In the same way as we can simultaneously have events distributed over space as a view in Experience at a viewing point we can simultaneously hear sounds distributed through time at a listening point:




Where more than one sense is involved the viewing point should be called an “Observation Point”.  (Like the "viewing point" the observation point is a geometrical phenomenon, not a point that receives a flow).

Imagination and Experience

When we look at this page then shut our eyes most of us can imagine the page fairly well, or at least the general layout of the page on the screen or paper. If we reach out to touch where we imagine the text to be we will find that our finger is near to the text. The space of our imaginary images overlaps the space of our visual experience. If we say “hello” then say “hello” using our inner speech without actually verbalising the word we notice that the two “hellos” are at the same place in our Experience. Everything that we think or sense is out there in Experience which is a model of the world in our brains.

Suppose we decide to think about a particular apple that we can see. If we shut our eyes and imagine the apple with its green and red skin and small stem it is out there in Experience. If we imagine the apple slowly spinning it is out there. The apple is modelled in our visual experience and when it is taken away we can model it in our mental image in Experience. Nothing flows through the observation point into our mind to be thought about, what actually happens is that the visual image of an apple is replaced by a mental image of the apple. Our thoughts (inner speech) are similarly in Experience.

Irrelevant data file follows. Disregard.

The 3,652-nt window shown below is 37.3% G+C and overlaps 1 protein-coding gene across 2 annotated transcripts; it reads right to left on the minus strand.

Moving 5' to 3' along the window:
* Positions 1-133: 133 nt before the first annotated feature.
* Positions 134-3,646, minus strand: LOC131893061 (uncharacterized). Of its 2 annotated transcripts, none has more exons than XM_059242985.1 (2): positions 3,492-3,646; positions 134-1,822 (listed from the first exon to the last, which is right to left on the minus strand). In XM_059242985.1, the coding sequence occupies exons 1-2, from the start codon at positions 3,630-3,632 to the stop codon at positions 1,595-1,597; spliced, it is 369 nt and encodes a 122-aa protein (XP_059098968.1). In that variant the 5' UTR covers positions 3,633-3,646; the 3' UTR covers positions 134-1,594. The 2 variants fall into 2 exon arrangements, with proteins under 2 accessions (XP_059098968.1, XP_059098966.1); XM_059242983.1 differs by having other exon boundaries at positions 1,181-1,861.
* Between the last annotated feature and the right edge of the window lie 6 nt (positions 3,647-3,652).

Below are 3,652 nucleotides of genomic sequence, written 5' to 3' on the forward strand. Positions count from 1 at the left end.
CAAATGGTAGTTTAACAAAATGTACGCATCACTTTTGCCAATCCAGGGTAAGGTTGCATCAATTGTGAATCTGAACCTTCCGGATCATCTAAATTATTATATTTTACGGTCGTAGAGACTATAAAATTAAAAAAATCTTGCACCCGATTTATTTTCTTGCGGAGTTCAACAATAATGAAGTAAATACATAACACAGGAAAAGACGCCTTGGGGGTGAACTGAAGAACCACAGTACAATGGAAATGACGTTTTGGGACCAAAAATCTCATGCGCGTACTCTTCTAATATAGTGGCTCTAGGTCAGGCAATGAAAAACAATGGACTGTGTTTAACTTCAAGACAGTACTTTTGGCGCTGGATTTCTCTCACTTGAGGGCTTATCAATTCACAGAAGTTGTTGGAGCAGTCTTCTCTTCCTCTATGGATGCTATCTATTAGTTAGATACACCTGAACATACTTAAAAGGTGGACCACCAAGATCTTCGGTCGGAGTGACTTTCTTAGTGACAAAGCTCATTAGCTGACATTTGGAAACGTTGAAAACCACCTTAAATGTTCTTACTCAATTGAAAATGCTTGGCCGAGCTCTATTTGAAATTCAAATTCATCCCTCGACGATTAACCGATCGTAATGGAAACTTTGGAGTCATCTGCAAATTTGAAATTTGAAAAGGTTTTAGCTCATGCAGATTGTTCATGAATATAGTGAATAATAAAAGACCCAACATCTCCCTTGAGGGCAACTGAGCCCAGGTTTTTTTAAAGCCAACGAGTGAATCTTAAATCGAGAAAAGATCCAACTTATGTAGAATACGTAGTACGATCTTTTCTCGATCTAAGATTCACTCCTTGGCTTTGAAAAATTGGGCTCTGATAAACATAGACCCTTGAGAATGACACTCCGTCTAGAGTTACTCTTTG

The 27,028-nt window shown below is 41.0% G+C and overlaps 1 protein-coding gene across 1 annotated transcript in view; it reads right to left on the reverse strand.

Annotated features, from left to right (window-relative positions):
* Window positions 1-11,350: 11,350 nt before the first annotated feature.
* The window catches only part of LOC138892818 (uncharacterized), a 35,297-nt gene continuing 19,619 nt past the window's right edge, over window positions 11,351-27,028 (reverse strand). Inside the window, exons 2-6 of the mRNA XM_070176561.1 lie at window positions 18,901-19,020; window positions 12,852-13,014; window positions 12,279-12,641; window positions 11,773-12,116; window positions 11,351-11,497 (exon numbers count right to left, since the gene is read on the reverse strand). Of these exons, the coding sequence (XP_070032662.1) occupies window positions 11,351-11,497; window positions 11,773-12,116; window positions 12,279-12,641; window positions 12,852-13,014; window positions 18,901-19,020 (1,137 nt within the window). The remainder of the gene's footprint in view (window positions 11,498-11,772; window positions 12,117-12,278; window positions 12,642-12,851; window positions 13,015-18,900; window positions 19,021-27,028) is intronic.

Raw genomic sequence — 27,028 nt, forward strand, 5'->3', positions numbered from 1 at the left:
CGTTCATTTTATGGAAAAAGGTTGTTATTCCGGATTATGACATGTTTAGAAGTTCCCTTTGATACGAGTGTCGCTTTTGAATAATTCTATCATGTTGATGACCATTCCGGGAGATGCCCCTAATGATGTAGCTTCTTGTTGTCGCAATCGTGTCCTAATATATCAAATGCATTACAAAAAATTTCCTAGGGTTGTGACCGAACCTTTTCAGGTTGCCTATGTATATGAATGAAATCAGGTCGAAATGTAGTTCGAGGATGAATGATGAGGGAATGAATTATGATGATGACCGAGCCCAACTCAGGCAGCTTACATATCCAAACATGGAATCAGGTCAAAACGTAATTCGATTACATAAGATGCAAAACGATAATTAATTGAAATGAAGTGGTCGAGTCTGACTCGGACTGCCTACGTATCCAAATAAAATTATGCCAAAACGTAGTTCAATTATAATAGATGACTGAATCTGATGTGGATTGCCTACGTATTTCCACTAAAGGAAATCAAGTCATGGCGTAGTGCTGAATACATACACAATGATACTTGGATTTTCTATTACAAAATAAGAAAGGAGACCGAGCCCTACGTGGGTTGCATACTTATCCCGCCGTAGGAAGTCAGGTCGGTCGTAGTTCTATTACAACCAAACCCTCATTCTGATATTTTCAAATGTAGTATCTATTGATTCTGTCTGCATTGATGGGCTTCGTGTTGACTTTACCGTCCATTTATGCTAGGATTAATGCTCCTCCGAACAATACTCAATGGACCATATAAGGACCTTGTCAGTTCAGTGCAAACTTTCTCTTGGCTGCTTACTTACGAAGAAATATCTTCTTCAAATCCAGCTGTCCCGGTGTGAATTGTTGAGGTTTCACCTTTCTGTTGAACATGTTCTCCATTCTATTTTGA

A Brief Description of Experience

The discussion above of visual illusions, the two, different, upside-down images in our eyes and how the constant visual image is maintained by intermittent saccades showed us that our visual images are in our brains, not on the things that provide data to create those images.  We make a visual model about the world in our brains.  A similar process occurs in the case of sound.  What we hear is also a model of events that happened in the world.

All that occurs for us is out there in the internal model that is Experience. Our observation point is not the centre of any flow, it is a geometrical phenomenon, it is a point and nothing is in it. Actions, thoughts and all experience are out there in the model, in Experience.